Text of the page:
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use, all unanimously depose, viz. That before the times of Christianity all these parts of Europe worshipped Odin and the Gods of the EDDA.

Nevertheless, if it were necessary to anfwer an objection, which the bare perusal of the EDDA alone, and the Remarks I have added, will sufficiently obviate; the reader need only cast his eyes over fome Fragments of Poetry of the ancient northern SCALDS, which I have translated at the end of this book: He will there find, throughout, the fame Mythology that is set forth in the EDDA; although the authors of these pieces lived in very different times and places from those in which Sæmund and Snorro flourished.

These doubts being removed, it only remains to clear up such as may arise concerning the fidelity of these different tranflations. I freely confess my imperfect knowledge of the language in which the EDDA is written. It is to the modern Danish or Swedish languages, what the dialect of Ville-hardouin, or the Sire de Joinville is to modern French *. I should have been frequently at a loss, if it had not been for

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the aslistance of Danish and Swedish verfions of the EDDA, made by learned men skilful in the old Icelandic tongue. I have not only consulted these translations, but by comparing the expressions they employ with those of the original, I have generally ascertained the identity of the phrase, and attained to a pretty strong assurance that the fense of my text hath not escaped me. Where I suspected my guides, I have carefully confulted those, who have long made the EDDA, and the language in which it is written, their peculiar study." I stood particularly in need of this assistance, to render with exactness the two fragments of the more ancient EDDA, namely, the SUBLIME DisCOURSE OF ODIN, and the RunIC CHAPTER; and here too my labours were more particularly aflisted. This advantage I owe to Mr. ERICHSEN, a native of Iceland, who joins to a moit extensive knowledge of the antiquities of his country, a judgment and a politeness not always united with great erudition. He has enabled me to give a more faithful translation of those two pieces than is to be met with in the EDDA of RE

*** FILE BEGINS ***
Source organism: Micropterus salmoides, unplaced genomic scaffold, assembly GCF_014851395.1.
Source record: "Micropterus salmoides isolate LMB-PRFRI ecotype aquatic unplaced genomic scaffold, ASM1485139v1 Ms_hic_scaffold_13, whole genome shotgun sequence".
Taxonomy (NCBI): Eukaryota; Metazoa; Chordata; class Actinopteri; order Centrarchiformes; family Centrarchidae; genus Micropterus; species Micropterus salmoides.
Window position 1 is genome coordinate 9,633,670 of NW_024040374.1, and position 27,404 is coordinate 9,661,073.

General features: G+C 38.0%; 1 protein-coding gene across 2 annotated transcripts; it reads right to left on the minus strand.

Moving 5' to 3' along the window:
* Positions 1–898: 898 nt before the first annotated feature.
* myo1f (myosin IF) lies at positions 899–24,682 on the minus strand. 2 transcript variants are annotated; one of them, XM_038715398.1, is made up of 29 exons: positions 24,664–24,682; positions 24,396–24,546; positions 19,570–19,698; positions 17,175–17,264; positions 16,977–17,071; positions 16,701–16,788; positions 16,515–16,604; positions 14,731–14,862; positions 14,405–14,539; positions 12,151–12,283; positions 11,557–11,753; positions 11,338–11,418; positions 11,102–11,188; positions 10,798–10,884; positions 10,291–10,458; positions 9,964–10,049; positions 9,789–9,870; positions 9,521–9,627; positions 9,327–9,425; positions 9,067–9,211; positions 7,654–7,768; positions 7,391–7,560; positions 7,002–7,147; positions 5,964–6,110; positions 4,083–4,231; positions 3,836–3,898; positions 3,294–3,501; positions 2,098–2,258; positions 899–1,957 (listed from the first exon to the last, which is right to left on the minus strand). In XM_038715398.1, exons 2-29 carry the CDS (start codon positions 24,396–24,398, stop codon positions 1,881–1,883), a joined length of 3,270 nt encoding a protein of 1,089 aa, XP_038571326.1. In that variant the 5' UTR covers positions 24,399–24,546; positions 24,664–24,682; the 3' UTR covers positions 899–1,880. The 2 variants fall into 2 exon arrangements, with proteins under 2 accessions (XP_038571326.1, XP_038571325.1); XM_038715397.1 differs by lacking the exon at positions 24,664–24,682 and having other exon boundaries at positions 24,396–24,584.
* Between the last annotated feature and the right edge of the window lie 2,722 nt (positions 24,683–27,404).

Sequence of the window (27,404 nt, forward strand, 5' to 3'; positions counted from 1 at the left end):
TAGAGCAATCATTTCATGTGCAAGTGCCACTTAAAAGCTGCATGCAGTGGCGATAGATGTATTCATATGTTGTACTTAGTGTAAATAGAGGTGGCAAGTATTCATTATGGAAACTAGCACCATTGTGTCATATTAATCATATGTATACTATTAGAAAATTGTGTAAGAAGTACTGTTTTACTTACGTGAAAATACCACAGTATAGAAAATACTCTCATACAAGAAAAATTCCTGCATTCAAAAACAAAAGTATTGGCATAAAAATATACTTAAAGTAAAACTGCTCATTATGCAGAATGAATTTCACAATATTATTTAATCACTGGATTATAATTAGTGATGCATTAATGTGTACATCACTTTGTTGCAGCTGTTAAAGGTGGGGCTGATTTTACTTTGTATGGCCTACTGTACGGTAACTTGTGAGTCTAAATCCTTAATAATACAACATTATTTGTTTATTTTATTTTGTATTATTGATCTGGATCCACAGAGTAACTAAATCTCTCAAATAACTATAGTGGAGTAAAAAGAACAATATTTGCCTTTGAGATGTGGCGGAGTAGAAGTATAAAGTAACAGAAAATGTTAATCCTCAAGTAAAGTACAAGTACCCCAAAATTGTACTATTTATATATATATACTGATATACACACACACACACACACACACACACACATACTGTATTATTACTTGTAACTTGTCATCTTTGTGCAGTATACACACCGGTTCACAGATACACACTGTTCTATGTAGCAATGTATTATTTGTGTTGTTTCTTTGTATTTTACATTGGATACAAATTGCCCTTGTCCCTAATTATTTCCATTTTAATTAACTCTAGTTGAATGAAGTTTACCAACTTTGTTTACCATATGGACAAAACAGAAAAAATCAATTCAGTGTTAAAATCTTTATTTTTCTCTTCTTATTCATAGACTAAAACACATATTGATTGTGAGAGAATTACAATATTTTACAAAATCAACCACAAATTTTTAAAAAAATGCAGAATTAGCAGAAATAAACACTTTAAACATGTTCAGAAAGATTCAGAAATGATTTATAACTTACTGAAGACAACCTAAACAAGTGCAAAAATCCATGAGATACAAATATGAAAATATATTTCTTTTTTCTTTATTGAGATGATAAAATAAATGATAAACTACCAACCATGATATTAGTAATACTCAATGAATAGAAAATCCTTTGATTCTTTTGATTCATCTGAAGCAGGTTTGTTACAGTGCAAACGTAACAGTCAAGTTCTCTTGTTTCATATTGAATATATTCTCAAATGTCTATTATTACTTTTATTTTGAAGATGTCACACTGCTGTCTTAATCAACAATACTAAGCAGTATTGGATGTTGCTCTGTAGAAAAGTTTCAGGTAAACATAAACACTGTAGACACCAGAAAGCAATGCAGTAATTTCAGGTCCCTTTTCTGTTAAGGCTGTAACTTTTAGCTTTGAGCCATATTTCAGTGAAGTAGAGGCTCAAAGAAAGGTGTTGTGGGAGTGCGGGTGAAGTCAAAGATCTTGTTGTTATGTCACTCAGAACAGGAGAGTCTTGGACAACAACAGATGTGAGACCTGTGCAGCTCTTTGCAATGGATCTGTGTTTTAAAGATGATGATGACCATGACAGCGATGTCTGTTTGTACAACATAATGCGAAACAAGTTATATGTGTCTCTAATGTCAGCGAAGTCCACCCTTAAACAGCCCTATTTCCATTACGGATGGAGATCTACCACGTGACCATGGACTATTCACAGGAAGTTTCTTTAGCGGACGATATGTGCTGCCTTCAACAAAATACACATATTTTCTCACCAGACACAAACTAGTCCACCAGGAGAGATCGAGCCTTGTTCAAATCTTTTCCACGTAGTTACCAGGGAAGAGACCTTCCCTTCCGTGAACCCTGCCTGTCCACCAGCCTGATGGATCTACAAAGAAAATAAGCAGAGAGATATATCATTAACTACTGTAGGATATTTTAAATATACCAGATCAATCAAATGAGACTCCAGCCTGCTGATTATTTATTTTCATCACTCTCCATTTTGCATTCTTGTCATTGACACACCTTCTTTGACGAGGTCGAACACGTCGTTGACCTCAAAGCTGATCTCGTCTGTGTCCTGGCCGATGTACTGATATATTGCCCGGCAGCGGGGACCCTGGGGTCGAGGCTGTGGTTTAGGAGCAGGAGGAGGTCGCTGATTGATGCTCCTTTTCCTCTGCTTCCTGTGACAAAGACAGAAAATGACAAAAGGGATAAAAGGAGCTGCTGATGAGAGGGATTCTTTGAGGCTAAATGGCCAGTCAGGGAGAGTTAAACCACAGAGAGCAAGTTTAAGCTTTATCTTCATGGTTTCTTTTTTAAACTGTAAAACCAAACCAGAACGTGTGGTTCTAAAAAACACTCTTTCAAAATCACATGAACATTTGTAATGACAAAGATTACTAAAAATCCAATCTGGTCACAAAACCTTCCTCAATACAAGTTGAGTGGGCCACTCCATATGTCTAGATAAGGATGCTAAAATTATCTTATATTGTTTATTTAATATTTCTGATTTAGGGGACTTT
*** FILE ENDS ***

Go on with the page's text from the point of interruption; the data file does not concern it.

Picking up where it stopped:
SENIUS,

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I am however a good deal indebted to this last. J. P. RESENIUS, professor and magistrate of Copenhagen towards the end of the last century, was a laborious and learned

man,

man, who in many works manifested his zeal for the honour of letters and of his country. He published the first edition of the EDDA, and we may, in some respects, say it is hitherto the only one. This edition, which forms a large quarto volume, appeared at Copenhagen in the year 1665, dedicated to King Frederick III. It contains the text of the EDDA, a Latin translation done in part by a learned Icelandic priest, named MAGNUS OLSEN or OLAï, and continued by TORFAE US; together with a Danish version, by the historiographer STEPHEN OLAï, and various readings from different MSS.